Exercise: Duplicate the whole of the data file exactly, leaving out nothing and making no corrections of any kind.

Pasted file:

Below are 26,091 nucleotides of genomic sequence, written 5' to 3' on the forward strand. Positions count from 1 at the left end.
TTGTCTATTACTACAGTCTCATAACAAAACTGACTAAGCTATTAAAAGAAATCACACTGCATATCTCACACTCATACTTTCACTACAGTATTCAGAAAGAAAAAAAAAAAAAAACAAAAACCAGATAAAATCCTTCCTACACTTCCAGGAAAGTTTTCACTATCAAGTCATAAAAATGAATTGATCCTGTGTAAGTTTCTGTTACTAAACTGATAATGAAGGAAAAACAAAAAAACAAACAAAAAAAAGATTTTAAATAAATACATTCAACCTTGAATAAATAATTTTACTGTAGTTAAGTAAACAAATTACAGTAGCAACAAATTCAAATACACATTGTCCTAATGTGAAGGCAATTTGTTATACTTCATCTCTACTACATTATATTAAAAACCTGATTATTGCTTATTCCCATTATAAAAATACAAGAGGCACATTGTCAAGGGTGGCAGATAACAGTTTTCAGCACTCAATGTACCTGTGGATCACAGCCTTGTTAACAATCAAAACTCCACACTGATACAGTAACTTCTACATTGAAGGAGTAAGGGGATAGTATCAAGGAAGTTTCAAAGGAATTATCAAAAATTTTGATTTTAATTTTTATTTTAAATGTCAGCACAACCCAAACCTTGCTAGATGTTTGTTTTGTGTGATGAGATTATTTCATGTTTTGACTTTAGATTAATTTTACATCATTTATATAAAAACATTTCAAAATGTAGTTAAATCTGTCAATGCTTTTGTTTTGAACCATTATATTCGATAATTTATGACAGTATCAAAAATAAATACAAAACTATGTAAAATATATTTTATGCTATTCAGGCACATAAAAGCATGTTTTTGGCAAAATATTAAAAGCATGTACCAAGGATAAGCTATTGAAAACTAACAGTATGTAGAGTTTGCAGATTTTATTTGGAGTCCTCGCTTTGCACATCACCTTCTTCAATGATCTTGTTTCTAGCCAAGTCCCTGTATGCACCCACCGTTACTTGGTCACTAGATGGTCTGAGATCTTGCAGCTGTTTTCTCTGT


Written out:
Below are 26,091 nucleotides of genomic sequence, written 5' to 3' on the forward strand. Positions count from 1 at the left end.
TTGTCTATTACTACAGTCTCATAACAAAACTGACTAAGCTATTAAAAGAAATCACACTGCATATCTCACACTCATACTTTCACTACAGTATTCAGAAAGAAAAAAAAAAAAAAACAAAAACCAGATAAAATCCTTCCTACACTTCCAGGAAAGTTTTCACTATCAAGTCATAAAAATGAATTGATCCTGTGTAAGTTTCTGTTACTAAACTGATAATGAAGGAAAAACAAAAAAACAAACAAAAAAAAGATTTTAAATAAATACATTCAACCTTGAATAAATAATTTTACTGTAGTTAAGTAAACAAATTACAGTAGCAACAAATTCAAATACACATTGTCCTAATGTGAAGGCAATTTGTTATACTTCATCTCTACTACATTATATTAAAAACCTGATTATTGCTTATTCCCATTATAAAAATACAAGAGGCACATTGTCAAGGGTGGCAGATAACAGTTTTCAGCACTCAATGTACCTGTGGATCACAGCCTTGTTAACAATCAAAACTCCACACTGATACAGTAACTTCTACATTGAAGGAGTAAGGGGATAGTATCAAGGAAGTTTCAAAGGAATTATCAAAAATTTTGATTTTAATTTTTATTTTAAATGTCAGCACAACCCAAACCTTGCTAGATGTTTGTTTTGTGTGATGAGATTATTTCATGTTTTGACTTTAGATTAATTTTACATCATTTATATAAAAACATTTCAAAATGTAGTTAAATCTGTCAATGCTTTTGTTTTGAACCATTATATTCGATAATTTATGACAGTATCAAAAATAAATACAAAACTATGTAAAATATATTTTATGCTATTCAGGCACATAAAAGCATGTTTTTGGCAAAATATTAAAAGCATGTACCAAGGATAAGCTATTGAAAACTAACAGTATGTAGAGTTTGCAGATTTTATTTGGAGTCCTCGCTTTGCACATCACCTTCTTCAATGATCTTGTTTCTAGCCAAGTCCCTGTATGCACCCACCGTTACTTGGTCACTAGATGGTCTGAGATCTTGCAGCTGTTTTCTCTGT